History of St Peter's
The earliest record of Petersham is in 666 in the context of an endowment by Frithwald, Viceroy of Surrey, of all the chapels and lands held by the church at Kingston, to the Benedictine Abbey of St. Peter in Chertsey. A cell of monks from the Abbey lived in Piterichesham farming the land and river for the Abbey, and some site for worship existed –possibly a large Saxon cross in the open, with an adjacent stone altar.
The Domesday Survey of 1086 refers to the church which had been restored, and records the harvests produced by the monks. This would have been a stone Saxon chapel comparable to St.Mary’s chapel in Kingston. The oldest visible portion of the church today is the north wall of the chancel containing a bricked up Norman window. The church is next recorded in the early 12th century as having been transferred to the Merton Priory as part of the Kingston advowson.
In 1505 the body of the church was rebuilt to include very small transepts on either side of the aisle, said to have contained Tudor box pews. At this time the wooden spire was rebuilt with brick, and the cupola may have been added. In 1549 Edward V1’s Commissioners confiscated the three bells which were later replaced by the present bell which dates from 1620.
The lower part of the present tower probably dates from 1505 and in the wooden belfry there is a bell which bears the inscription "Bryan Eldridge made mee" and the date "1620", when it was cast at Chertsey.
The north and south transepts were added between 1704 – 1714 when Georgian box pews were installed. The Musicians gallery and north gallery were in place well before 1760 when further changes were made. The earliest mention of a pre-existing vestry room is in 1715 when the floor was raised and a small fireplace installed.
The font dates from 1740, the pulpit from 1796, the Reading Desk and Clerk’s Desk are earlier and thought to have formed part of an original three decker pulpit and desks. In 1746 the tower room was converted into a parlour pew, and in 1767 repairs to the bell wheel and cupola were carried out.
The south transept was enlarged in 1840 at which time the central open pews known as the “Agricultural benches” were installed as were the choir and organ galleries after which the organ was moved from the tower room. A “Speechley” organ was purchased in 1914 which was replaced by a St. Martin organ in 2007. During 1838 –1853 a barrel organ had been in use.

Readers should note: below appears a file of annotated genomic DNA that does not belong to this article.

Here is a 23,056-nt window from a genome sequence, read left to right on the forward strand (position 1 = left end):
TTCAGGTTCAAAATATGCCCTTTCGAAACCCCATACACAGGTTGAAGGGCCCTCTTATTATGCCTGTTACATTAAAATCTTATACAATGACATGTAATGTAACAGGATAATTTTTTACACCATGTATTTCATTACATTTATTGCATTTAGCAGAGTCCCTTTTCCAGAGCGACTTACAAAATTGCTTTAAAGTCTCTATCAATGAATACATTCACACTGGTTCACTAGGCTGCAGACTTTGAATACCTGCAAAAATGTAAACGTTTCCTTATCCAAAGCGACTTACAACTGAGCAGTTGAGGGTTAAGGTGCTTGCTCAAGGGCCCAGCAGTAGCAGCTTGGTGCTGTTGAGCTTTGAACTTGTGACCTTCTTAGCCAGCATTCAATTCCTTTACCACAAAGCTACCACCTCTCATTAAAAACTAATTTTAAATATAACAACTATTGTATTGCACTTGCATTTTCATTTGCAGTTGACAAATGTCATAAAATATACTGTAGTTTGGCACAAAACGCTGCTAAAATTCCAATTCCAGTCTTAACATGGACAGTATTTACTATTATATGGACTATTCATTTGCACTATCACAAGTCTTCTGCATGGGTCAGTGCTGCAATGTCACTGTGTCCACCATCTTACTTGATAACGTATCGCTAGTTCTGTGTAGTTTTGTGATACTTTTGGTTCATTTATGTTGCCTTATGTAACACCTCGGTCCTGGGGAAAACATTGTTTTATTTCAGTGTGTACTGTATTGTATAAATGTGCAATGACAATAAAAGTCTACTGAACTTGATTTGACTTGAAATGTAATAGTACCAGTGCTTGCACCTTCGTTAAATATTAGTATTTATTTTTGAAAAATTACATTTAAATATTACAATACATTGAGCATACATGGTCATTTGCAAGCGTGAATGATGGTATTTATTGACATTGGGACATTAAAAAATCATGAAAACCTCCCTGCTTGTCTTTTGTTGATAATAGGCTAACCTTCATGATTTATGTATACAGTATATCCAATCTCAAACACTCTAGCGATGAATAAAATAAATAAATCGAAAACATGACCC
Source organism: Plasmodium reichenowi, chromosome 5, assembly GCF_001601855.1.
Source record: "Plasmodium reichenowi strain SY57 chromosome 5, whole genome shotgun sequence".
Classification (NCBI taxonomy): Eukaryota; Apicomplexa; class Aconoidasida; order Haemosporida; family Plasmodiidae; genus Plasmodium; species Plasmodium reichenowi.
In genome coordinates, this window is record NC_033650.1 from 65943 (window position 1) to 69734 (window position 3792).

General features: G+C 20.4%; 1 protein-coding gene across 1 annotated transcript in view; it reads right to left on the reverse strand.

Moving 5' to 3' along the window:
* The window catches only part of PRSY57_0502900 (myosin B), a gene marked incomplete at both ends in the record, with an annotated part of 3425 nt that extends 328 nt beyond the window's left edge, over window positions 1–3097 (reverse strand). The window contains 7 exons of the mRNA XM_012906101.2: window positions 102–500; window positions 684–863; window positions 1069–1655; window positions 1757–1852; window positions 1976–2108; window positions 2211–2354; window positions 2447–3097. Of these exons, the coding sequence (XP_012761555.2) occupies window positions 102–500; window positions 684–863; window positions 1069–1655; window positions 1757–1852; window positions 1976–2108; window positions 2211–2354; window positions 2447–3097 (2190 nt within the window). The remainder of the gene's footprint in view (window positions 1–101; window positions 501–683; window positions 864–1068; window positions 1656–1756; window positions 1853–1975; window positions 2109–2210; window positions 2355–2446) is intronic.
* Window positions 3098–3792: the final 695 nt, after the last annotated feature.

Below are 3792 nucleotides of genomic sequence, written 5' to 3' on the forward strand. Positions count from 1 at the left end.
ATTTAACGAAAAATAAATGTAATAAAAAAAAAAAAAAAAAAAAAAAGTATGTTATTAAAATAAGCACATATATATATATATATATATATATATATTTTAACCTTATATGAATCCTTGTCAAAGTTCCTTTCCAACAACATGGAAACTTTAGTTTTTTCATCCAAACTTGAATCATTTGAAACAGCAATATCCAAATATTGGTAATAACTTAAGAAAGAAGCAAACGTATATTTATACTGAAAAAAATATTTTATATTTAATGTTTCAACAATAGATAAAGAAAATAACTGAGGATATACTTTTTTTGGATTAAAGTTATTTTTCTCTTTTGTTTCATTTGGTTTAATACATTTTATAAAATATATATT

The Royal Arms above the chancel arch are those of George 111, the adjacent shields represent the arms of the See of Canterbury, the Diocese of Rochester, and the crossed keys attribution of St. Peter. The arms on the east wall of the north transept are those of the Gordon Forbes family.
17th & 18th Century marriages
Mystery surrounds the supposed marriage at Petersham in 1664 of Prince Rupert of the Rhine, cousin of Charles 11. His supposed wife was Lady Francesca Bard, mother of his son Dudley Bard who was born about 1666. A document exists which seems to be their marriage certificate, signed by the then priest at Petersham, and Lady Francesca often claimed that they had been married. Unfortunately the relevant page in the Marriage Register was a very long time ago removed so the truth may never be known.
A marriage with royal connections which certainly took place was that between the future Earl of Strathmore and Nina Cavendish-Bentinck of Forbes House, Ham Common on the 16th July 1881. The youngest daughter of this marriage married the Duke of York in 1923 and became Queen in 1936 when he succeeded to the throne as George V1.
In 1874 the chancel was completely refurbished under the direction of John Gilbert Scott (son of the ecclesiastical architect Sir Gilbert Scott) whose residence was the Manor House, Ham and who had, the previous year, proposed a plan for the structural improvement of the chancel but the parishioners had turned it down.
A chancel screen was erected in 1899, but was removed in 1972 along with two box pews that obscured the altar. The font dates from 1740; the pulpit was made locally, by carpenter John Long, in 1796 and retains the original candle holders.
Against the north wall of the chancel is the Cole monument recumbent effigies in Elizabethan dress. Beneath the Chancel step lies the Murray family vault (later the Tollemache family, owners of Ham House from 1626 until 1948).
The Royal Arms under the chancel arch are of George III from1810. The adjacent shields, of local work, were placed there on 1898 and represent, from left to right, the keys of St. Peter, the arms of the diocese of Canterbury and those of the diocese of Rochester.